Mrs De later said to someone, “If she be my son Bulti (a nickname for Nishith), why has he not taken rebirth in our family and why has he changed sex?” To this, Stevenson attached this footnote:

This statement betrayed both a degree of intolerance and an ignorance of cases of the reincarnation type in India. Cases in which both subject and previous personality belong to the same family occur rarely in India, although they certainly do occur there sometimes …. Indians rarely claim they can voluntarily control the selection of their next parents or the sex of their next bodies. They believe that such matters are left to the processes subsumed under the heading of karma, which derives from the balance of one’s merits and demerits; and from the case material of India there is almost no evidence to suggest that Indians can in fact influence the choice of parents or sex for the next life.

He has elsewhere insisted that the evidence of ‘past life’ children almost never supports the precepts of the Karma concept. That is one reason why not everyone in India welcomes them. But a little further on, Stevenson adds this:

Perhaps her remark….that her son ought not to have been reborn elsewhere and as a girl, tells enough about [Mrs De’s] motives for rejecting the case. But if another factor influenced her, it could have been the great anxiety many wealthy persons have concerning the willingness of other persons to separate them from their money. …….. The irrationality of such suspicions seems little reduced by the reflection that even if a subject’s family were to make some demand for support, they would have no legal grounds whatsoever. In any case, such claims ……. occur with exceeding rarity. I have heard of a few secondhand reports of this kind but have never met with any in the hundreds of cases that I have investigated.

Dolon never wanted to see her past life mother again, but she longed to meet the father. She frequently asked people if he, Anath Saran De, would one day come. He never did. But “Dolon persisted nevertheless in asserting that she had two fathers and two mothers. Her hopes seemed to triumph over her experience.”

So this is how Stevenson presented us with this little girl whose statements speak of something immeasurably bigger than the world that we like to think we know. He would go on to record hundreds of these cases.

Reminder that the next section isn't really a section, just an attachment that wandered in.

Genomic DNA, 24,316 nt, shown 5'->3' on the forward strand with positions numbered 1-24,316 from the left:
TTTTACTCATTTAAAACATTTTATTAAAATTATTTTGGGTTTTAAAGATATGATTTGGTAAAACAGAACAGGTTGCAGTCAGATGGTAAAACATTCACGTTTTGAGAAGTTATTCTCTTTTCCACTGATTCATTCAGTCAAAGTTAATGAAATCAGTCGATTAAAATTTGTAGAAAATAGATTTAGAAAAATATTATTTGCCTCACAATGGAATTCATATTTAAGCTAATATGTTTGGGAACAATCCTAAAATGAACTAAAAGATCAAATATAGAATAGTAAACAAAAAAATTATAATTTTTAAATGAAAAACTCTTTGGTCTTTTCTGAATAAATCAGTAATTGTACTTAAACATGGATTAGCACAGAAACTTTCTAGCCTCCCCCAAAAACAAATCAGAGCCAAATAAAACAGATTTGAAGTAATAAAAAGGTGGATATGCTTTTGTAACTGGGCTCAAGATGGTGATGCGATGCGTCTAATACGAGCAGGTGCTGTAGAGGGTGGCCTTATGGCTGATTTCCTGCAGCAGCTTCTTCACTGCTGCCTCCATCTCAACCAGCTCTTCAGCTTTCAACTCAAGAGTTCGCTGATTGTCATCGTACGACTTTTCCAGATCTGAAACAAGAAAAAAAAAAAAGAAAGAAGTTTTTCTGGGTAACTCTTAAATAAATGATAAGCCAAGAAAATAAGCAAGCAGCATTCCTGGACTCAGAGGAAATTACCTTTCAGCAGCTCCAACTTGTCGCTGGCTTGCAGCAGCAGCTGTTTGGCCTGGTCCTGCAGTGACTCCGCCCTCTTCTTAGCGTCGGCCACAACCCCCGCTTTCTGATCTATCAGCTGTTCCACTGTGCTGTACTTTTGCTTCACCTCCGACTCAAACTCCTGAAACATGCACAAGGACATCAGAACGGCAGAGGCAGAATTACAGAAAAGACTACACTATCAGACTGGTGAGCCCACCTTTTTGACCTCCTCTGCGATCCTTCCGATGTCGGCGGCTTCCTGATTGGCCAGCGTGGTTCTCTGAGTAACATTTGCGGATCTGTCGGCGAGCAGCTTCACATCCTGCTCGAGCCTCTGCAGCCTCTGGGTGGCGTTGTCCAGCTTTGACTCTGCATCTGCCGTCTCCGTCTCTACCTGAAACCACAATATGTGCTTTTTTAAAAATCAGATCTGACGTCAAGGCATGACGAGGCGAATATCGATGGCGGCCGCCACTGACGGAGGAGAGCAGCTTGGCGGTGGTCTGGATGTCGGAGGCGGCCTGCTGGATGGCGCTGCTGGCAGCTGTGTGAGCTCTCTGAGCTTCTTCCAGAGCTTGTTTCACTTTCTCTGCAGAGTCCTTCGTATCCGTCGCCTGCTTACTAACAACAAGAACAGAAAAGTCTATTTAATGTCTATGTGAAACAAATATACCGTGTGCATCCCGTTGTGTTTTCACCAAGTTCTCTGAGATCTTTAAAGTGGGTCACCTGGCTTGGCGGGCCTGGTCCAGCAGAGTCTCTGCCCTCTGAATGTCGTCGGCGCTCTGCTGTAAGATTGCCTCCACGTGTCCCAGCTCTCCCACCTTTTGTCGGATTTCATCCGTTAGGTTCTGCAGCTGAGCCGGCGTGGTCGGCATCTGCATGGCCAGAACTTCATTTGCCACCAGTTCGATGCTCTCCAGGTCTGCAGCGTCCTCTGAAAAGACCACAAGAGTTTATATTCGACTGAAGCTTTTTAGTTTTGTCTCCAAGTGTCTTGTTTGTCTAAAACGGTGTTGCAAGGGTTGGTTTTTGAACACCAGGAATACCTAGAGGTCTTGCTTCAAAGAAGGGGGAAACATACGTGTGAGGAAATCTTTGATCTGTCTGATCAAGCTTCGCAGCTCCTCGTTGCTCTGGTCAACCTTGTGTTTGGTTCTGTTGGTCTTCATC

But let’s think about Dolon some more. If you assume, as Stevenson did, that Dolon’s connection with the past life of Nishith De is a fact, though unexplained, then doesn’t the secondary fact that her past self was male rather than female say something important about the self, or soul if you like, if it persists over time? Doesn’t it suggest that sexual gender is not present in the soul? That our true self is neither male or female?

There is so much here that remains unexplained yet cries out to be understood.

From time to time I say that one of the problems of modern science is that contemporary scientists don’t recognize the importance of the scientists of the past, and of the future. They talk and write as if they are in charge of all science. Since Stevenson died in 2007 (age 88, yet he worked to the end) I think they consider him now one of those who can be ignored. 

I’m more puzzled at how today’s scientists seem to be unaware that scientists who will be more knowledgeable and better equipped than them are coming in the future. If there’s anything about the future that I can confidently predict, it is that future scientists, whether later in this century, or in the 22nd or 23rd centuries, whether they are human or AI, are coming and they will likely be unimpressed with much of what today’s scientists think. We live as if the future doesn’t count, but one day it will be here and we will be gone.

Also, because they – at least the AI researchers – won’t come laden down with accumulated human prejudices as today’s scientists are, I suspect they will be much more interested in these past life children than the scientists of today. I suspect they, like Stevenson, will want to interview the Dolon Champa Mitras of their time, and I would be willing to bet that they, these superintelligent machines, will one day surprise us with a new understanding of who these children are.